From the day that French explorer Robert Cavelier de La Salle launched the Griffin in 1679 to the 1975 sinking of the celebrated Edmund Fitzgerald, thousands of commercial ships have sailed on the vast and perilous waters of the Great Lakes. In a harbinger of things to come, on the return leg of its first trip in late summer 1679, the Griffin disappeared and has never been seen again. In the centuries since then, the records show that an alarming number of shipwrecks have occurred on the Great Lakes. If vessels that wrecked but were later repaired and returned to service are included, the number certainly swells into the thousands. Most did not mysteriously vanish like the Griffin. Instead, they suffered the occupational hazards of every lake boat: collisions, groundings, strands, fires, boiler explosions, and capsizes. Many of these disasters took the lives of crews and passengers. The fearsome wrath of the storms that brew over the Great Lakes has challenged and defeated some of the staunchest vessels constructed in the shipyards of port cities along the U.S. and Canadian lakeshores. Here Richard Gebhart tells the tales of some of these ships and their captains and crews, from their launches to their sad demises—or sometimes, their celebrated retirements. This volume is a must-read for anyone intrigued by the maritime history of the Great Lakes.
Today it is hard to imagine the important role carrier pigeons played in communications involving ships and sailors on the Great Lakes. In Richard Gebhart’s book, we learn about the history of the development of wireless communications from transmitting signals across a garden to receiving a simple message across the Atlantic Ocean. The author’s detailed presentation of this history makes for interesting reading.—Carl Eisenberg, president of the Wisconsin Marine Historical Society
It is with pure enjoyment and professional interest to learn the histories of things like lakes-based schooners trading on the Atlantic, the Plimsoll mark, and wireless on the Great Lakes, among others. Little known facts of how the Great Lakes shipping industry developed are woven into these accounts of hardship and progress that will be of interest to anyone with a love of history and a good story. Richard Gebhart’s detailed descriptions and amusing artistic narration brings to life these forgotten tales.—George P. Haynes, U.S. Registered Pilot, Lakes Pilots Association, and former grand president, International Ship Masters’ Association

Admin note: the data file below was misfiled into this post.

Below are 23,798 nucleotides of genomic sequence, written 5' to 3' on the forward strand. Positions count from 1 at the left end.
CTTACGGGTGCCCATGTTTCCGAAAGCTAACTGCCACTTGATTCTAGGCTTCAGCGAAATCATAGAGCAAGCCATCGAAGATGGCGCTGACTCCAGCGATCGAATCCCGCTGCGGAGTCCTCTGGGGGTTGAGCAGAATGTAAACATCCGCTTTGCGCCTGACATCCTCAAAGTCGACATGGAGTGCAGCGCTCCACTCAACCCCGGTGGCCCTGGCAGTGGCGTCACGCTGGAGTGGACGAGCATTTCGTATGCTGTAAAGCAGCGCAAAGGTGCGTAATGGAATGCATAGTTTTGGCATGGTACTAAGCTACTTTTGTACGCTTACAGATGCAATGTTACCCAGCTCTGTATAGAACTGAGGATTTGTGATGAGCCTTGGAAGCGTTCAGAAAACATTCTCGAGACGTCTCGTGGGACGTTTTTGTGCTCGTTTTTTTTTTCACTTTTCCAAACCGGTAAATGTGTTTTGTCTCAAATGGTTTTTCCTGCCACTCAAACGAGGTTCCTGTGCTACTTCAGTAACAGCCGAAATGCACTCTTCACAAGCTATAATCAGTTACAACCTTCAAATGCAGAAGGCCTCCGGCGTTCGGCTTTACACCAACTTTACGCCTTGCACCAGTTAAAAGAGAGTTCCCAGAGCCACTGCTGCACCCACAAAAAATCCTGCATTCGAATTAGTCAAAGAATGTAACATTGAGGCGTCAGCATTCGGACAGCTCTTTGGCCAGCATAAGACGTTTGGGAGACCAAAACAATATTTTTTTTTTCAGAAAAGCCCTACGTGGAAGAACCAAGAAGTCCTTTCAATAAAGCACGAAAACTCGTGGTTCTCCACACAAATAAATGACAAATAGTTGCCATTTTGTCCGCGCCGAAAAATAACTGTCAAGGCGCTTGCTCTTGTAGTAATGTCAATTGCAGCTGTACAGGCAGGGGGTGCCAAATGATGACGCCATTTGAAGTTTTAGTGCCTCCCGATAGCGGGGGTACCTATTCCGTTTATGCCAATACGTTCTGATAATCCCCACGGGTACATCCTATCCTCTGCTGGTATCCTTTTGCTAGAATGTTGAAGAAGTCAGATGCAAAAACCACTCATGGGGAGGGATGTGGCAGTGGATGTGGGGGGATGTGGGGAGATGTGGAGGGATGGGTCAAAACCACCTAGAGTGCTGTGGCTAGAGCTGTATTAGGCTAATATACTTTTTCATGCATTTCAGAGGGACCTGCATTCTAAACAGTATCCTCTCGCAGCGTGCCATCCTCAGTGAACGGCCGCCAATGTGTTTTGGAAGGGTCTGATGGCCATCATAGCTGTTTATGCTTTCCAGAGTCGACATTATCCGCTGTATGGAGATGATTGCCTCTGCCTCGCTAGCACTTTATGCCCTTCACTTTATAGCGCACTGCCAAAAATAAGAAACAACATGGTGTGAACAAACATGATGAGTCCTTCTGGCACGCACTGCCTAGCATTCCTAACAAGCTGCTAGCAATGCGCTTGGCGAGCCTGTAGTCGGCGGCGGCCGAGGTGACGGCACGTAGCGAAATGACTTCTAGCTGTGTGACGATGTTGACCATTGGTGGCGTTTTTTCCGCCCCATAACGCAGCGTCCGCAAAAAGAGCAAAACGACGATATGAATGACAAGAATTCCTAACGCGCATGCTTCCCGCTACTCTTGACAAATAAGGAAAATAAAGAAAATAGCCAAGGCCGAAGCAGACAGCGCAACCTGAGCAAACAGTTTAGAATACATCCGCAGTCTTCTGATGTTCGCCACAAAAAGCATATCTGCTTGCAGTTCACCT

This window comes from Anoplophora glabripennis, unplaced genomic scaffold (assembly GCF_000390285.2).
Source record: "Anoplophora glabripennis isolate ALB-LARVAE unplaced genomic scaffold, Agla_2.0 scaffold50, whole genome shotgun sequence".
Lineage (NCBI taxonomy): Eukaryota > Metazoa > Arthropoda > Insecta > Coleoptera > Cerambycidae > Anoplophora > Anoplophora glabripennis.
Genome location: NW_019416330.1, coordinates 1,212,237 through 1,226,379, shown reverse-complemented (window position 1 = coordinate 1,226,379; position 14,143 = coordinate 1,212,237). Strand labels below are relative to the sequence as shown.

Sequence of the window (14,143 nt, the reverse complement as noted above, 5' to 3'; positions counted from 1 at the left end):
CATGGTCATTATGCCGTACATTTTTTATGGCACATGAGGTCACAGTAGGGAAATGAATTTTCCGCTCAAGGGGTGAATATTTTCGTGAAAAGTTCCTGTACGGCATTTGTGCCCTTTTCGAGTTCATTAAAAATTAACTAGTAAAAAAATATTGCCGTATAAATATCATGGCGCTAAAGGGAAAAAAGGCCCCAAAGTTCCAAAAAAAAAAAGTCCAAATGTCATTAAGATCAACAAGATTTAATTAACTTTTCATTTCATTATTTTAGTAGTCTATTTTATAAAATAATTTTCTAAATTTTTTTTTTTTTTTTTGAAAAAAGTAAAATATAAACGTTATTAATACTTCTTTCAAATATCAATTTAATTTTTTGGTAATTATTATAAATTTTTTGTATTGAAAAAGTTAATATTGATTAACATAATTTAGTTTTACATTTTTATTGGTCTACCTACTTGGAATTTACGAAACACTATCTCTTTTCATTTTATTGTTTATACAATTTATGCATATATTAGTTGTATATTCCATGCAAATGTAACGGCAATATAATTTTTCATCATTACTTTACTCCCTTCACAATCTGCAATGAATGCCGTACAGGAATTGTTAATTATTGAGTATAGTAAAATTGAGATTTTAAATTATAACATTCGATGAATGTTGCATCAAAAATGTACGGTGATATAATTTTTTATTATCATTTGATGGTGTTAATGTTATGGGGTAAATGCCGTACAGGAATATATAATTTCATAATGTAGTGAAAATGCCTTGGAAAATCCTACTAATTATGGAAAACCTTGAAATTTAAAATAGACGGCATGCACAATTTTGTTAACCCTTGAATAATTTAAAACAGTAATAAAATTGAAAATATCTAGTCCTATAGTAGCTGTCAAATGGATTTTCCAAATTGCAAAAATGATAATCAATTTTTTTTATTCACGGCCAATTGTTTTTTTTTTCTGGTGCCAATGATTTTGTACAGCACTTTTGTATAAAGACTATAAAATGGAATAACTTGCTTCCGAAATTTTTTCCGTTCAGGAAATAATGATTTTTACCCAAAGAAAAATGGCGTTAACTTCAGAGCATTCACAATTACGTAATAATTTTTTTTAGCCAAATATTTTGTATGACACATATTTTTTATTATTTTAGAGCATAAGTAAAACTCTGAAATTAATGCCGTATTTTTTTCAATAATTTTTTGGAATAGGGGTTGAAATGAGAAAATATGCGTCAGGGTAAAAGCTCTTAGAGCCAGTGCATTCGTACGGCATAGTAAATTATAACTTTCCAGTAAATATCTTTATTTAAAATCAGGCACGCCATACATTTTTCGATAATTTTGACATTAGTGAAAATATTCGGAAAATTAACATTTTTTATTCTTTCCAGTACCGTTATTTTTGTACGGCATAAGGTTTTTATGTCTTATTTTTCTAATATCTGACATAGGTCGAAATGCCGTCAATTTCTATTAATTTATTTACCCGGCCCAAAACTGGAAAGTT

Richard Gebhart loves the Great Lakes and the vessels that sailed the lakes. He is a consummate researcher and loves to tell the stories of those vessels. His book is an excellent compilation of just some of those historic stories. It is informative and fun to read.—Stephen Haynes, editor, Soundings newsletter, Wisconsin Marine Historical Society
For nearly forty years Richard Gebhart has been researching vessels at the Great Lakes Marine Collection. He has turned this research into a historical sail on the lakes and even through the Welland Canal and St. Lawrence River to faraway places such as England, Scotland, France, Spain, Buenos Aires, and Portugal. Although many of these vessels met with disaster, Gebhart has filled out their history with many entertaining stories.—Suzette J. Lopez, caretaker, Great Lakes Marine Collection, Milwaukee Public Library, and executive director, Wisconsin Marine Historical Society